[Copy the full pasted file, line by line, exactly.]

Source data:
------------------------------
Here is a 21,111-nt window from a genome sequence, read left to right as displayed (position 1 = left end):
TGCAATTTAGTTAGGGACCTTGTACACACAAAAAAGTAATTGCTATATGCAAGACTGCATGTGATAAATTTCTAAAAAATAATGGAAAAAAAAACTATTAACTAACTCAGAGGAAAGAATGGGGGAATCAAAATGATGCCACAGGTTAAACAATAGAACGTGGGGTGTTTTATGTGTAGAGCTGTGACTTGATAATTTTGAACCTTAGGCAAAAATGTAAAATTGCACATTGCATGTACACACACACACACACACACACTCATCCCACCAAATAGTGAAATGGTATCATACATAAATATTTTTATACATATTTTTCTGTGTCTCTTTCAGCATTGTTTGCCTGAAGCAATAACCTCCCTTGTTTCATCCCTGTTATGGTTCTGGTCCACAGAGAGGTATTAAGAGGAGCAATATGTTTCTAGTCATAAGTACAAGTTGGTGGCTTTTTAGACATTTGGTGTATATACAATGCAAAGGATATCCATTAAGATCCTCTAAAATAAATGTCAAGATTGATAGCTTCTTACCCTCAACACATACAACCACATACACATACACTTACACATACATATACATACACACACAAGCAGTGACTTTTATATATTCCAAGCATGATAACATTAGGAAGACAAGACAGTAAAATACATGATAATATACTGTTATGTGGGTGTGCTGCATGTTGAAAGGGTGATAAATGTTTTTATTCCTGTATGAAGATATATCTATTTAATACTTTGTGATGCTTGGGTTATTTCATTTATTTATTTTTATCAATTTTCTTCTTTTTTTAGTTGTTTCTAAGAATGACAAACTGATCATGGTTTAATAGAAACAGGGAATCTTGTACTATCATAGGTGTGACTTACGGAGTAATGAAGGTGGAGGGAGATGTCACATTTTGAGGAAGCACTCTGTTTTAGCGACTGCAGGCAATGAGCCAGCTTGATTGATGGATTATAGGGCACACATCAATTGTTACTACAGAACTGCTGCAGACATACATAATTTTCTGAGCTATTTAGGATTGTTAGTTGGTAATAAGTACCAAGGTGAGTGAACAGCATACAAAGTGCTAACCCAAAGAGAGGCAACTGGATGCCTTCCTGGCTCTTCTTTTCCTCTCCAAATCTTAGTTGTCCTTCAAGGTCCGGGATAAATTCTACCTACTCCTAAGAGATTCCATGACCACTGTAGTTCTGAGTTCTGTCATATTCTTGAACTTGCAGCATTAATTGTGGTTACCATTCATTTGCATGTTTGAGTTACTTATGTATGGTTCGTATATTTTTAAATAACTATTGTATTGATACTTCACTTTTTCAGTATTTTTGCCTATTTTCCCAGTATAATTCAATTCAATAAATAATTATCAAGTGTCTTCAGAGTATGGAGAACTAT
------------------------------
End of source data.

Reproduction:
Here is a 21,111-nt window from a genome sequence, read left to right as displayed (position 1 = left end):
TGCAATTTAGTTAGGGACCTTGTACACACAAAAAAGTAATTGCTATATGCAAGACTGCATGTGATAAATTTCTAAAAAATAATGGAAAAAAAAACTATTAACTAACTCAGAGGAAAGAATGGGGGAATCAAAATGATGCCACAGGTTAAACAATAGAACGTGGGGTGTTTTATGTGTAGAGCTGTGACTTGATAATTTTGAACCTTAGGCAAAAATGTAAAATTGCACATTGCATGTACACACACACACACACACACACTCATCCCACCAAATAGTGAAATGGTATCATACATAAATATTTTTATACATATTTTTCTGTGTCTCTTTCAGCATTGTTTGCCTGAAGCAATAACCTCCCTTGTTTCATCCCTGTTATGGTTCTGGTCCACAGAGAGGTATTAAGAGGAGCAATATGTTTCTAGTCATAAGTACAAGTTGGTGGCTTTTTAGACATTTGGTGTATATACAATGCAAAGGATATCCATTAAGATCCTCTAAAATAAATGTCAAGATTGATAGCTTCTTACCCTCAACACATACAACCACATACACATACACTTACACATACATATACATACACACACAAGCAGTGACTTTTATATATTCCAAGCATGATAACATTAGGAAGACAAGACAGTAAAATACATGATAATATACTGTTATGTGGGTGTGCTGCATGTTGAAAGGGTGATAAATGTTTTTATTCCTGTATGAAGATATATCTATTTAATACTTTGTGATGCTTGGGTTATTTCATTTATTTATTTTTATCAATTTTCTTCTTTTTTTAGTTGTTTCTAAGAATGACAAACTGATCATGGTTTAATAGAAACAGGGAATCTTGTACTATCATAGGTGTGACTTACGGAGTAATGAAGGTGGAGGGAGATGTCACATTTTGAGGAAGCACTCTGTTTTAGCGACTGCAGGCAATGAGCCAGCTTGATTGATGGATTATAGGGCACACATCAATTGTTACTACAGAACTGCTGCAGACATACATAATTTTCTGAGCTATTTAGGATTGTTAGTTGGTAATAAGTACCAAGGTGAGTGAACAGCATACAAAGTGCTAACCCAAAGAGAGGCAACTGGATGCCTTCCTGGCTCTTCTTTTCCTCTCCAAATCTTAGTTGTCCTTCAAGGTCCGGGATAAATTCTACCTACTCCTAAGAGATTCCATGACCACTGTAGTTCTGAGTTCTGTCATATTCTTGAACTTGCAGCATTAATTGTGGTTACCATTCATTTGCATGTTTGAGTTACTTATGTATGGTTCGTATATTTTTAAATAACTATTGTATTGATACTTCACTTTTTCAGTATTTTTGCCTATTTTCCCAGTATAATTCAATTCAATAAATAATTATCAAGTGTCTTCAGAGTATGGAGAACTAT